Barsumas (the Eutychian), an archimandrite of a Syrian monastery, who
warmly espoused the cause of Eutyches. When, in 448, Eutyches was denounced before
the local synod of Constantinople, Barsumas, who was resident in the city, raised
a violent opposition to the Eastern bishops. The next year, 449, at the "Robbers'
Synod" of Ephesus, Theodosius II. summoned Barsumas as the representative of the
malcontent monastic party, and granted him a seat and vote among the bishops. He
was the first monk allowed to act as a judge at a general council. Barsumas brought
with him a turbulent band of 1000 monks to coerce the assembly, and took a prominent
part in the disorderly proceedings, vociferously expressing his joy on the acquittal
of Eutyches and joining in the assault on the aged Flavian by the monks and soldiers.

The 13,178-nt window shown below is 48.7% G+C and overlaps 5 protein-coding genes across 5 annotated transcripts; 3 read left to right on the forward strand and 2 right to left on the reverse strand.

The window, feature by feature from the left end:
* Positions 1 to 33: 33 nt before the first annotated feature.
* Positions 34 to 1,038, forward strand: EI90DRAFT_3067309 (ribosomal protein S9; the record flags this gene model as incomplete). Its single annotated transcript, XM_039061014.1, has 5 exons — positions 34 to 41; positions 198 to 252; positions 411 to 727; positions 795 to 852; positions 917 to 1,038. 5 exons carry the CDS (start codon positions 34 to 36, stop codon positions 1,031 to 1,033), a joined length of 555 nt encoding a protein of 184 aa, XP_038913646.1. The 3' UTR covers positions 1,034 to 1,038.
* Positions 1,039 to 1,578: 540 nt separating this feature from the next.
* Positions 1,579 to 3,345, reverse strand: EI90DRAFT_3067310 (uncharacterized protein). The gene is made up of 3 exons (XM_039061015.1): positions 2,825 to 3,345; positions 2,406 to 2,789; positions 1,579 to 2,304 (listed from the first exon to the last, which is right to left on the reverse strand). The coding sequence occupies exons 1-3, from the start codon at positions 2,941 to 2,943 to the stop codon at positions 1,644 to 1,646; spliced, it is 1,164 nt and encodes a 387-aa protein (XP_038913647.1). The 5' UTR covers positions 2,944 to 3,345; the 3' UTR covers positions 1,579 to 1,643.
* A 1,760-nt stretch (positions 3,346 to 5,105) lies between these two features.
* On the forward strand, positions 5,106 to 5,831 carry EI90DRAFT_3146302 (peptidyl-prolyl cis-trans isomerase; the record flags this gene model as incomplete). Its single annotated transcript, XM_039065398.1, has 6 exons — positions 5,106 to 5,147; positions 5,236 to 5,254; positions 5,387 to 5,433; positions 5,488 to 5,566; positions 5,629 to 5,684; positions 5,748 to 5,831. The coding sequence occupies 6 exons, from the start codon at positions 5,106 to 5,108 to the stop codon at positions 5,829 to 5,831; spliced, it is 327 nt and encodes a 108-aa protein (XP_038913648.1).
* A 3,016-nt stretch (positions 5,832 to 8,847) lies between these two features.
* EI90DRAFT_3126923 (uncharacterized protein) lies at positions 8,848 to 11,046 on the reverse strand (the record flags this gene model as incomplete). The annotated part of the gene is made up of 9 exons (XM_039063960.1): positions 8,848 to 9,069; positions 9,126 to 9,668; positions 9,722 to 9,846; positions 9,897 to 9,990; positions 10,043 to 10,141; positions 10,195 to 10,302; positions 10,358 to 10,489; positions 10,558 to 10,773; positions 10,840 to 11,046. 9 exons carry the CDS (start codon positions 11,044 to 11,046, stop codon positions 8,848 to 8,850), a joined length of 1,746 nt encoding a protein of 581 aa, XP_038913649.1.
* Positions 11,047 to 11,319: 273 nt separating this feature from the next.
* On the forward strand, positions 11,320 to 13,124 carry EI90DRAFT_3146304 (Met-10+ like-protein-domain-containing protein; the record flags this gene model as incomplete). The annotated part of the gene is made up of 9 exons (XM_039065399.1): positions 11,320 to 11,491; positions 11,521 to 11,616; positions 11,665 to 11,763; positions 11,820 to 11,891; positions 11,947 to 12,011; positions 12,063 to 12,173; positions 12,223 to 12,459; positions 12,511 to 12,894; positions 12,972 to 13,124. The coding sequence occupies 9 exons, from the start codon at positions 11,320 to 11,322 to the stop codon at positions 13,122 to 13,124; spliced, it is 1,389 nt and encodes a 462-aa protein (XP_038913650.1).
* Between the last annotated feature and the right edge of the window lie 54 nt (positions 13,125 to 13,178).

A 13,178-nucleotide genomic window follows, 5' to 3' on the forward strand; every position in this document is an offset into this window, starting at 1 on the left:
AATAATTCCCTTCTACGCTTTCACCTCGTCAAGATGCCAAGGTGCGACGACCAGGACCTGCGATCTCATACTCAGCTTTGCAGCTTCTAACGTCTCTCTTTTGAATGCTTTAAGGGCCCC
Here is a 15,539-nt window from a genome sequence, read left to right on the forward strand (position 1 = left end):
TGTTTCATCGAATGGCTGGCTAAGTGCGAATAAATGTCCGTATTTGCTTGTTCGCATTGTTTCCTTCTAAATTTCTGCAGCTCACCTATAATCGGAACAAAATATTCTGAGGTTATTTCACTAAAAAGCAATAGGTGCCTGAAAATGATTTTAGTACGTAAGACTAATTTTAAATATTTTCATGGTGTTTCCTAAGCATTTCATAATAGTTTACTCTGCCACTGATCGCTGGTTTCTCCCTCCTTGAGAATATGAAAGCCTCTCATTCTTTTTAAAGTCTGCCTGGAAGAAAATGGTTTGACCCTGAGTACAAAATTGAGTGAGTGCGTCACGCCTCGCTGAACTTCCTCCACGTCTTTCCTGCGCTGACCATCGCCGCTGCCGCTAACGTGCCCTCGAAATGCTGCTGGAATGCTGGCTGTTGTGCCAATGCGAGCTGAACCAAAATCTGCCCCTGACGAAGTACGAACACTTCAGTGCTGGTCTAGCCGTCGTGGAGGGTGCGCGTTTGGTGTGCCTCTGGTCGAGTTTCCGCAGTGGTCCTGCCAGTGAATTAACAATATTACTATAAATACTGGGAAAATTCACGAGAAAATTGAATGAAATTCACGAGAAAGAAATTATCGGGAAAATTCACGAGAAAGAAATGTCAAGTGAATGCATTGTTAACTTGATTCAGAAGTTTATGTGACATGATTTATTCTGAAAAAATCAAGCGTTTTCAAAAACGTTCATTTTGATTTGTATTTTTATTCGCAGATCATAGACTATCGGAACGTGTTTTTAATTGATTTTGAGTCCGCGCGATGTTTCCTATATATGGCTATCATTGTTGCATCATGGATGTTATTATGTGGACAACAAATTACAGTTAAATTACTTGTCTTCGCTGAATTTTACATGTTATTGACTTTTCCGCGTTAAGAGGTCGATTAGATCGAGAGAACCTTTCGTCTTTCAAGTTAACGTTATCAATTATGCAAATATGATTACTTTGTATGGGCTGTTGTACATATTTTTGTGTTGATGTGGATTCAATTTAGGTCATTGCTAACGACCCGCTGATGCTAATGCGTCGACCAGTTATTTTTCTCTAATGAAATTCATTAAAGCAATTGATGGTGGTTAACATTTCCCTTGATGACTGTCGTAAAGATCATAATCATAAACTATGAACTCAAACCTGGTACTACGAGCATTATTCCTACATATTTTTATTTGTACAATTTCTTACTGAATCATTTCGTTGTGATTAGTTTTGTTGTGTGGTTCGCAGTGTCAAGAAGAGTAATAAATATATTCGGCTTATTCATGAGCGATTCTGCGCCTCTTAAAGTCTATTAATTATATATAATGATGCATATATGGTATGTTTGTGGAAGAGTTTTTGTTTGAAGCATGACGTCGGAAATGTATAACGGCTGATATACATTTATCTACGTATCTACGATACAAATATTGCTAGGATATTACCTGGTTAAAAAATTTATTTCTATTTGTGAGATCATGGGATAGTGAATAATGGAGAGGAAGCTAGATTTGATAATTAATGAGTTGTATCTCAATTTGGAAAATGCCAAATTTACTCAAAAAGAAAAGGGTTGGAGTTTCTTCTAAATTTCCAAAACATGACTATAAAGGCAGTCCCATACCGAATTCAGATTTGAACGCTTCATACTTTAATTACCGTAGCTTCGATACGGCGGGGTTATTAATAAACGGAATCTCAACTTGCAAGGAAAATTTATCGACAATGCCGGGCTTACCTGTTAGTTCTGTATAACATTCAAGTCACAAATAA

The injuries inflicted were so serious that the venerable patriarch died three days
afterwards. When with great effrontery Barsumas presented himself at the council
of Chalcedon, 451, an outcry was raised against him as "the murderer of the blessed
Flavian." He actively propagated Eutychian doctrines in Syria and died 458. His
disciple, Samuel, carried Eutychianism into Armenia. He is regarded among the Jacobites
as a saint and worker of miracles (Assemani, Bibl. Orient. ii. 4; Labbe, iv.
105 seq.; Liberatus, c. 12; Tillemont, xv.; Schröckh, xvii. 451 seq.).